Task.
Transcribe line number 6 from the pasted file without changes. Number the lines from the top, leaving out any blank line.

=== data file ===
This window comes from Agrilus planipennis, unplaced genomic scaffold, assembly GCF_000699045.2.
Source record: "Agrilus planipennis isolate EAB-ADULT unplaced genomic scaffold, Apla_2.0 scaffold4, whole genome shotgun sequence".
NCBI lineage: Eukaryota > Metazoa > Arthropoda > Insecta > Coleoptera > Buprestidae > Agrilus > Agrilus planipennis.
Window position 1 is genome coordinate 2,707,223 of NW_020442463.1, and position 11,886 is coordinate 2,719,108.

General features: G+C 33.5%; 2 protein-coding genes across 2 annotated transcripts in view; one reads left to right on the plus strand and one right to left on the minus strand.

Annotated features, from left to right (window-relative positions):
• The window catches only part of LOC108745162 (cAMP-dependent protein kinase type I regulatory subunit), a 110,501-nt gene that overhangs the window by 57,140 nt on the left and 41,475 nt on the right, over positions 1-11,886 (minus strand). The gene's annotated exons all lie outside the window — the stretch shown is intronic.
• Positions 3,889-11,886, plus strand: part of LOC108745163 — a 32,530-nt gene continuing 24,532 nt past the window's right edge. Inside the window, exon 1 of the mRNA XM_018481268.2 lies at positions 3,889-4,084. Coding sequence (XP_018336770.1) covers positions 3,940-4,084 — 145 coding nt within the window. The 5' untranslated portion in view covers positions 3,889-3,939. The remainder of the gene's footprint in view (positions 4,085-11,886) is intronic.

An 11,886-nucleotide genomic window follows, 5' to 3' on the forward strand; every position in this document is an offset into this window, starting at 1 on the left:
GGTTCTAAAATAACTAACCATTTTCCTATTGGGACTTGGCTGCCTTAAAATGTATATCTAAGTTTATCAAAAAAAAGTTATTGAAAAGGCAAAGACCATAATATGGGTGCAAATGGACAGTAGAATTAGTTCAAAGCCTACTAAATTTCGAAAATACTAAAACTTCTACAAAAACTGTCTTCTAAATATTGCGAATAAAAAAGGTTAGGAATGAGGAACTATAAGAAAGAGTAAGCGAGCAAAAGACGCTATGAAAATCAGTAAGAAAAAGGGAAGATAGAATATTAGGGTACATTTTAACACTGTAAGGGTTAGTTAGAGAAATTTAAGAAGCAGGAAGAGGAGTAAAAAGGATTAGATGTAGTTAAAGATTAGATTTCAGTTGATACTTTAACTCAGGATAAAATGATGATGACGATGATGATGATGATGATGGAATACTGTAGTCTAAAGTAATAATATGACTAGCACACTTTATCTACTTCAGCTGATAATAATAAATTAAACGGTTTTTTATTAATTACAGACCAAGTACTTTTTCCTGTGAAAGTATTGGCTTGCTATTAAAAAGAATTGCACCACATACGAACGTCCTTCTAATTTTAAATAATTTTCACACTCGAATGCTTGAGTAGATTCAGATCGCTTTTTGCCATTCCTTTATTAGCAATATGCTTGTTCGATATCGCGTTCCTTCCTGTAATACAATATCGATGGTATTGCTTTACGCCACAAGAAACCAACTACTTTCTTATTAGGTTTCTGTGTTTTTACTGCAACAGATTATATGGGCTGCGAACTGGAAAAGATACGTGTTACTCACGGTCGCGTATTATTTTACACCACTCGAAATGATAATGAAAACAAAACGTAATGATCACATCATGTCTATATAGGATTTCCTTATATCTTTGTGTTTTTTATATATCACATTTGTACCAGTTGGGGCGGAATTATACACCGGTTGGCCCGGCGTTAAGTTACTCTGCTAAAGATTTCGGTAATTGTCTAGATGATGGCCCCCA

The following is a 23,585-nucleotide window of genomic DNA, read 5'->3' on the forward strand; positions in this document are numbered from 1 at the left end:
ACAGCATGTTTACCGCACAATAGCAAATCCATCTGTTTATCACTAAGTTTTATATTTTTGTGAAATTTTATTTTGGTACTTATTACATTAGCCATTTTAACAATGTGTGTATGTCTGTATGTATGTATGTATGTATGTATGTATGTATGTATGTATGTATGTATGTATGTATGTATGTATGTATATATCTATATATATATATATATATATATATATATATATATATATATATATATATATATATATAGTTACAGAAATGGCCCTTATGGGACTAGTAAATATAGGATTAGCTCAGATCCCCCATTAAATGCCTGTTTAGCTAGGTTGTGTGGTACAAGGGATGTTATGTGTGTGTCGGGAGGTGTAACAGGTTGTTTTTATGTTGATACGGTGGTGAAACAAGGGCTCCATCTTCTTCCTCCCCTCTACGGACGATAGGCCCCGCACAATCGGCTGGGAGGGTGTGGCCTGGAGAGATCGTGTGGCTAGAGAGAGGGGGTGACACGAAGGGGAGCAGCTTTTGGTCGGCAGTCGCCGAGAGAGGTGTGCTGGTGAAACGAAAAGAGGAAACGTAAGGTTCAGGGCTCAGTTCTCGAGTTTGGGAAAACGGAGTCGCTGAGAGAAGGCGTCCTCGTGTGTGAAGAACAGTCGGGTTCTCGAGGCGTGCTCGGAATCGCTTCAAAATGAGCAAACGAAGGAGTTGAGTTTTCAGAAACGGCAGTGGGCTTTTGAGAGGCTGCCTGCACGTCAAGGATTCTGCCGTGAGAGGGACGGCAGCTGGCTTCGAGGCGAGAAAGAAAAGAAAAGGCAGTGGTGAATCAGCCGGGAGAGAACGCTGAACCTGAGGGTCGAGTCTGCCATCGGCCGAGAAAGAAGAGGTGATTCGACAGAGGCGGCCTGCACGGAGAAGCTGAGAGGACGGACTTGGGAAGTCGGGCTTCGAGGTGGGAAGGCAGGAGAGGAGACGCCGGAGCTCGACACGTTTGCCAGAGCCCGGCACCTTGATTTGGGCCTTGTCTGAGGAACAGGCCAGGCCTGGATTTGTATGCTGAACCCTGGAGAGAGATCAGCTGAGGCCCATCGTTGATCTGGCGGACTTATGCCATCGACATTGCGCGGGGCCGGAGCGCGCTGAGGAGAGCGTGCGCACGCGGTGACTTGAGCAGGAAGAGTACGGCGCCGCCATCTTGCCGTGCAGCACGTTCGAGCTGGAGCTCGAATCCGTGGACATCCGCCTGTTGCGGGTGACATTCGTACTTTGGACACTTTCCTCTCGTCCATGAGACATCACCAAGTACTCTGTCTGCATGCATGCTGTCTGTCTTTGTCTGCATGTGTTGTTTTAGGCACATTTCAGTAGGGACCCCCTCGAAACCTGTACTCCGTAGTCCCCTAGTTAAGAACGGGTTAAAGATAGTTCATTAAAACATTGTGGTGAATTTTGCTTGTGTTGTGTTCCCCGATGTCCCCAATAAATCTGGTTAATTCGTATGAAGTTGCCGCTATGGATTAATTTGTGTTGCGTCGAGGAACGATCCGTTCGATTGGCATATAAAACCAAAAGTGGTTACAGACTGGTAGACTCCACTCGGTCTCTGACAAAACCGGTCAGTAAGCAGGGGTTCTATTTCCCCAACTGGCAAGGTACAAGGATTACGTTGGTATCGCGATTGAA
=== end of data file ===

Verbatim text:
Annotated features, from left to right (window-relative positions):